English philologist David Crystal[?] said in a recent interview for the newspaper Delo[?] about Slovenian: No, Slovenian is not convicted to death. At least not in a near future. The number of 2 million speakers is big. Welsh has just 500,000 speakers. Statistically spoken Slovenian with 2 million speakers comes into the upper 10 % of the world's languages. Most languages of the world have very few speakers. Two million is a nice number, magnificent, brilliant. You probably would think this number is not much. But from the point of the whole world, this number has its weight. On the other side about some language no one can be self-satisfied. A language can disappear in just one generation...

Origin of the language and writing, borrowings, orthography, modern writing, computer writing

The earliest manuscripts, written in Slovenian, are the Brižinski spomeniki (Freising manuscripts or Freising monuments, German Freisinger Denkmler) found in the parchment manuscript miscellany, which in 1803 came from the Bavarian city of Freising[?] (translated to Slovenian in 1854 by Slovenian Slavist and grammarian Anton Janežič as Brizno, Brižnik or later adopted Brižinje, Brižine or Brižinj), where there was once a diocese, to State library in Munich. In this manuscript with a liturgic - homiletic content they had found in 1807 three Slovenian records. This miscellany was probably an episcopal manual (pontificals[?]) and Brižinski spomeniki in it were created between 972 and 1093, but most probably before 1000. The main support for this dating is the writing which was used in the centuries after Charlemagne and is named Caroline minuscule[?] or Carolingian minuscule. ([1] (http://www.uvi.si/eng/new/background-information/freising-manuscripts/) [2] (http://www.kortlandt.nl/editions/freis) [3] (http://www.thezaurus.com/sloveniana/freising_manuscripts.htm)).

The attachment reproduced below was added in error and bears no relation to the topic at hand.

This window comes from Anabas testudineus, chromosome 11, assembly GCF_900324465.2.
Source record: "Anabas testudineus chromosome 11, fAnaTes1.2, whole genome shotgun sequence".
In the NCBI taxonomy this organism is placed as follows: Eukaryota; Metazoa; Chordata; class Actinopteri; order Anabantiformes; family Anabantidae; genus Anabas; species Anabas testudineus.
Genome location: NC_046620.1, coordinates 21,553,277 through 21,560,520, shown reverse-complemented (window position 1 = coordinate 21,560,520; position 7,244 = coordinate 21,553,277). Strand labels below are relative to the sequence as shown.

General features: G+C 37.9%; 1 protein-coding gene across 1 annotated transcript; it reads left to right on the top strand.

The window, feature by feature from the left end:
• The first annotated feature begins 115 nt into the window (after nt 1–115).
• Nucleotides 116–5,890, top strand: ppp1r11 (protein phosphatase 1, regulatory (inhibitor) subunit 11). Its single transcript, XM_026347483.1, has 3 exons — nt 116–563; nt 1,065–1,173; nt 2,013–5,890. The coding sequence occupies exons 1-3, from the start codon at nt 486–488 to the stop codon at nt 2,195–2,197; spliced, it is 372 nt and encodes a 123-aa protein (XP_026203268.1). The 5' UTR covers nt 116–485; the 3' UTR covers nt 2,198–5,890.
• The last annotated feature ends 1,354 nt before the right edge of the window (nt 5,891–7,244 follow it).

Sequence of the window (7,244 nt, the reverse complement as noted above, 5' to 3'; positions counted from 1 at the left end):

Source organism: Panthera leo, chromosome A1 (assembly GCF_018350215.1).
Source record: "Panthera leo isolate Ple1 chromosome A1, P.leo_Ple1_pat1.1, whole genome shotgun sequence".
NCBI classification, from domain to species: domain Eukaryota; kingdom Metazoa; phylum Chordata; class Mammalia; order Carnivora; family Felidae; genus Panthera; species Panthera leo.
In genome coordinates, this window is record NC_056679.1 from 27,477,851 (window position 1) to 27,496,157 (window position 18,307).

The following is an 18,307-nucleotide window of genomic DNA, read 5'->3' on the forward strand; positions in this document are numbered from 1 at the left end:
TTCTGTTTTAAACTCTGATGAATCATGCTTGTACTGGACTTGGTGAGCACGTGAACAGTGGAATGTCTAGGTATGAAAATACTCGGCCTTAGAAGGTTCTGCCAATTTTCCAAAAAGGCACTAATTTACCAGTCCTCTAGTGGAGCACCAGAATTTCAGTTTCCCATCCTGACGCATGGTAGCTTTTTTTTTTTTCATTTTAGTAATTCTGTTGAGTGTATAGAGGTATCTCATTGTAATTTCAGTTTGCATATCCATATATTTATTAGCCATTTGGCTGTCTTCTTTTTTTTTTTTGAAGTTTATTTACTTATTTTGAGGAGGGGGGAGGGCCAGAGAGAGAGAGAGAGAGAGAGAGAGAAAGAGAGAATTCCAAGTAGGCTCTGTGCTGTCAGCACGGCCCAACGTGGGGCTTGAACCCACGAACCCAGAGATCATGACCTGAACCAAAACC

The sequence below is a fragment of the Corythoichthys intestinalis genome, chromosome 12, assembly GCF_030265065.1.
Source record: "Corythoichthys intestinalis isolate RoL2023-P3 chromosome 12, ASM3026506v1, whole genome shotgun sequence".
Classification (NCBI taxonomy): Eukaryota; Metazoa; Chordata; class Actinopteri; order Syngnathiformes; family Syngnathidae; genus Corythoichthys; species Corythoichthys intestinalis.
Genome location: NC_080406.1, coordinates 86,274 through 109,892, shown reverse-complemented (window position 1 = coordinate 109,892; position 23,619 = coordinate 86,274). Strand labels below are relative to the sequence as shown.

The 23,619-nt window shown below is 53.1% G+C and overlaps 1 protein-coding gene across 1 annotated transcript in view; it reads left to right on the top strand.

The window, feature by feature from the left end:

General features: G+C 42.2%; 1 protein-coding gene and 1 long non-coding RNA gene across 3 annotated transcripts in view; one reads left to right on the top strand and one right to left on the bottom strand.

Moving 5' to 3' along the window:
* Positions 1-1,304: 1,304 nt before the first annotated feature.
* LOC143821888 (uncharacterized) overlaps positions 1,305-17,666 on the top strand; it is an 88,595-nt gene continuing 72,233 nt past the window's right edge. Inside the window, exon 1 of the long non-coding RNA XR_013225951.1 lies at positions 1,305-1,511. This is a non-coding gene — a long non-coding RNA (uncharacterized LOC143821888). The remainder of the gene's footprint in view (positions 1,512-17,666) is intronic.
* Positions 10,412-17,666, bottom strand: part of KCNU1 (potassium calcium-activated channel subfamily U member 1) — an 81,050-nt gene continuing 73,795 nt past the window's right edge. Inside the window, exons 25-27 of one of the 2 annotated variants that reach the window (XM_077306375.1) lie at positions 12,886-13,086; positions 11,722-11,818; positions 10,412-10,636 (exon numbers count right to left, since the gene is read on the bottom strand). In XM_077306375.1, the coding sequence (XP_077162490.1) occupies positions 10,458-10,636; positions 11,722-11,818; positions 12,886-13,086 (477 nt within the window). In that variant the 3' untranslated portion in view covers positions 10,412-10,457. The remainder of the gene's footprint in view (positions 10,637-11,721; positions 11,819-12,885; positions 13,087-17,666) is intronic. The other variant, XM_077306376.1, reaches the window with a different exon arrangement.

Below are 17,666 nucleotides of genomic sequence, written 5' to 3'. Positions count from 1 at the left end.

This language was for a very long time a secondary language, the language of the masses in Slovenia during the period of the Austro-Hungarian empire until 1918, when the German language had primacy and for a short period during the World War II, when Slovenia was divided between the Fascist Italian and the Nazi German hegemony. Because of a strong germanization[?], the Slovenian language retains a lot of Germanisms[?], which are preserved in a special way for example: German das Polster (pillow (blazina)) in Slovenian colloquial language is spoken poušter and German der Schraubenzieher (screwdriver (izvijač)) in technical colloquial jargon is šrauf'ncigr or šrauf'nciger.